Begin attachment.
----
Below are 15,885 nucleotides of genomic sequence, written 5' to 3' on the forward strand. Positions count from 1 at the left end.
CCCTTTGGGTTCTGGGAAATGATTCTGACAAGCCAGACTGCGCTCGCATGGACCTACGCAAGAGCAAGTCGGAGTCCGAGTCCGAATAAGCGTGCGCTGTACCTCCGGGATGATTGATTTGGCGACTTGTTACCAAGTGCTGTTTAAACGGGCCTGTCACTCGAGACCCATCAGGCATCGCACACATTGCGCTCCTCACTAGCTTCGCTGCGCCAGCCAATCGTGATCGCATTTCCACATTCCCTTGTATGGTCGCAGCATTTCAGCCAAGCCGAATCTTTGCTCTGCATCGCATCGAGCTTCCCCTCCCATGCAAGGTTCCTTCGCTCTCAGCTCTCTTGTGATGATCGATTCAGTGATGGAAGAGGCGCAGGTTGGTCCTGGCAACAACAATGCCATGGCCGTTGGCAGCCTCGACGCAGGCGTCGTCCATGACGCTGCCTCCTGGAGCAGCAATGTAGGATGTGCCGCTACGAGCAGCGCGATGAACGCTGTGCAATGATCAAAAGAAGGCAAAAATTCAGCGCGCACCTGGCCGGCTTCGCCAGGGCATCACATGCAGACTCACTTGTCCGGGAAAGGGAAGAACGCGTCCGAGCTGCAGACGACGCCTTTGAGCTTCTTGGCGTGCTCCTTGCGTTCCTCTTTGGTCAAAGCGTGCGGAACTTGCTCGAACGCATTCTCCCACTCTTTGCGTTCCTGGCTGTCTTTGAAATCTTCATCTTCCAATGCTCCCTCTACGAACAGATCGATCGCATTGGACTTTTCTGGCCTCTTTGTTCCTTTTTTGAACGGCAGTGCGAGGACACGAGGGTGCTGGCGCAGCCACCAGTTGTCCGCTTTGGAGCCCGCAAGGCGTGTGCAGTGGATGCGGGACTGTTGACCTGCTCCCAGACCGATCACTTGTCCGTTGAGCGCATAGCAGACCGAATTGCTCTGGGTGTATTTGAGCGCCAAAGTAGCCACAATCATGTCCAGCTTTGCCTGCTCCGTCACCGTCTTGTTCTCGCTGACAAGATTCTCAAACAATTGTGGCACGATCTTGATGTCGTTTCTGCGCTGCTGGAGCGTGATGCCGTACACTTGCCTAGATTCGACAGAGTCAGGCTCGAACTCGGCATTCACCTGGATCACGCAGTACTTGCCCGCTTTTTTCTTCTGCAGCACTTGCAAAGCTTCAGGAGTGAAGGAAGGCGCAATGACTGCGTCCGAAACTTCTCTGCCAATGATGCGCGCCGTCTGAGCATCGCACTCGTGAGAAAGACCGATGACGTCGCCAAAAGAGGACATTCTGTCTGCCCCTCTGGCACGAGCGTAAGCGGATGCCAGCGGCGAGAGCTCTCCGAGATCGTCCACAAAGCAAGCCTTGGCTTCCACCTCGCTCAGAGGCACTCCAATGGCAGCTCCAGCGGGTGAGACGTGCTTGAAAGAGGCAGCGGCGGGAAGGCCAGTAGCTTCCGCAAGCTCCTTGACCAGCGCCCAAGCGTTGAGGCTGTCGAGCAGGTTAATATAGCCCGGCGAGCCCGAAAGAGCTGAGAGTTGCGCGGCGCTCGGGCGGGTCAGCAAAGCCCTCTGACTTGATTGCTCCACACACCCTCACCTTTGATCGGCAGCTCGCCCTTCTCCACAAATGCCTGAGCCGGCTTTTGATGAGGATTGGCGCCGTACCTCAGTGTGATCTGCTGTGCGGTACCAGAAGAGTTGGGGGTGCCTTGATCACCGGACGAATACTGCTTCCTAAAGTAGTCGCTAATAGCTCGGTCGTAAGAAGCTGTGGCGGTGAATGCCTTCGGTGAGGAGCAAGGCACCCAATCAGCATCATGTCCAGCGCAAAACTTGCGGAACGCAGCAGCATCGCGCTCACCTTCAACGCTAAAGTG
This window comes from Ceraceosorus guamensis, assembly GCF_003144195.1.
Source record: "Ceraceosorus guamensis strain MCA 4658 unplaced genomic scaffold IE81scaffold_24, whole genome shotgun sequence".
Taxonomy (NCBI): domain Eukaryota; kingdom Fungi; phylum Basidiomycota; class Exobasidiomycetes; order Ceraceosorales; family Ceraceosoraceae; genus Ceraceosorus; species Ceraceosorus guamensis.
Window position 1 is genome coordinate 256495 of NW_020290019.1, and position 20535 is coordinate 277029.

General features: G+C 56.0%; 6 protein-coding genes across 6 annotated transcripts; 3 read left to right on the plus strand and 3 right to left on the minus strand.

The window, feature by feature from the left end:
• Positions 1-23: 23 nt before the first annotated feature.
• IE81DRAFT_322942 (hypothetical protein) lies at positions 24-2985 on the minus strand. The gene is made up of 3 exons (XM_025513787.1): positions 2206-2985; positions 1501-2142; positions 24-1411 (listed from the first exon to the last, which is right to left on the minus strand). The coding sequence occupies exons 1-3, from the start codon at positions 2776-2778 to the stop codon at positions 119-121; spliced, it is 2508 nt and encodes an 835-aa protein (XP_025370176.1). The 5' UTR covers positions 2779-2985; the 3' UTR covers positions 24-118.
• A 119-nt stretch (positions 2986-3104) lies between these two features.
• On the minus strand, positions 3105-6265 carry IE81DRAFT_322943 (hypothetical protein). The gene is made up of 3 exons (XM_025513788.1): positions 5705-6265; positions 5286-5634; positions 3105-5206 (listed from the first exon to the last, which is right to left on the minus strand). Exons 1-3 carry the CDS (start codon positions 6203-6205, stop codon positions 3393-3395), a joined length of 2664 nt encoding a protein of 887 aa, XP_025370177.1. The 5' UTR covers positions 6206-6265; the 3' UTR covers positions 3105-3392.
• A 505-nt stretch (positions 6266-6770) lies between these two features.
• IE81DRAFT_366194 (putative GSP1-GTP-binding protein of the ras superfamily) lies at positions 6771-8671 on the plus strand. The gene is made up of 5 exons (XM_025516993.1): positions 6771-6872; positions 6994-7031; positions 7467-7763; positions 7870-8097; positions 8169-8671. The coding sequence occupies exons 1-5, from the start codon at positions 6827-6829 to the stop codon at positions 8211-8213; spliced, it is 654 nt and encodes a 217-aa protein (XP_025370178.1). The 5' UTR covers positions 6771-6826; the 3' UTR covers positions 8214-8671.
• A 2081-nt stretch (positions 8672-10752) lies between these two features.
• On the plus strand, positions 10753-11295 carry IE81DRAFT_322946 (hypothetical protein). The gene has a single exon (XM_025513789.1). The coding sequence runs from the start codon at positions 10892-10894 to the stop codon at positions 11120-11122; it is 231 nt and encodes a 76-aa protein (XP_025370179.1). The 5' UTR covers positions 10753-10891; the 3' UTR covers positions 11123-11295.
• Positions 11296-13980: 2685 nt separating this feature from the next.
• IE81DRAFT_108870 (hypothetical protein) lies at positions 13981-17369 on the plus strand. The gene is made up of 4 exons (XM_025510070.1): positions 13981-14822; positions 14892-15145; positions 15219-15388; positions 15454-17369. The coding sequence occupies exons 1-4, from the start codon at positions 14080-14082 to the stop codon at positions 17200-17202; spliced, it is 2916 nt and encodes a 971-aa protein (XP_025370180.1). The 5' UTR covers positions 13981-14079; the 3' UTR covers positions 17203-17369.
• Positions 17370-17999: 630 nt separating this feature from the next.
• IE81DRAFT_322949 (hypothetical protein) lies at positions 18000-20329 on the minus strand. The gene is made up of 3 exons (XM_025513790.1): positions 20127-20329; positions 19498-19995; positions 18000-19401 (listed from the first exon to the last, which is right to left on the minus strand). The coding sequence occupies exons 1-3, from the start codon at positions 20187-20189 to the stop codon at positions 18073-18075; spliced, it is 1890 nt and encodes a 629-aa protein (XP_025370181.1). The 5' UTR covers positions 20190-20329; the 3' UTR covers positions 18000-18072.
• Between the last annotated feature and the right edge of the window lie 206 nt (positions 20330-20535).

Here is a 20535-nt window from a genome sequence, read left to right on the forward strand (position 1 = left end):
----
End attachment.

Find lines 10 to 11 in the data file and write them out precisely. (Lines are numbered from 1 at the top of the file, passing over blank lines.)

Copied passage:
• IE81DRAFT_322942 (hypothetical protein) lies at positions 24-2985 on the minus strand. The gene is made up of 3 exons (XM_025513787.1): positions 2206-2985; positions 1501-2142; positions 24-1411 (listed from the first exon to the last, which is right to left on the minus strand). The coding sequence occupies exons 1-3, from the start codon at positions 2776-2778 to the stop codon at positions 119-121; spliced, it is 2508 nt and encodes an 835-aa protein (XP_025370176.1). The 5' UTR covers positions 2779-2985; the 3' UTR covers positions 24-118.
• A 119-nt stretch (positions 2986-3104) lies between these two features.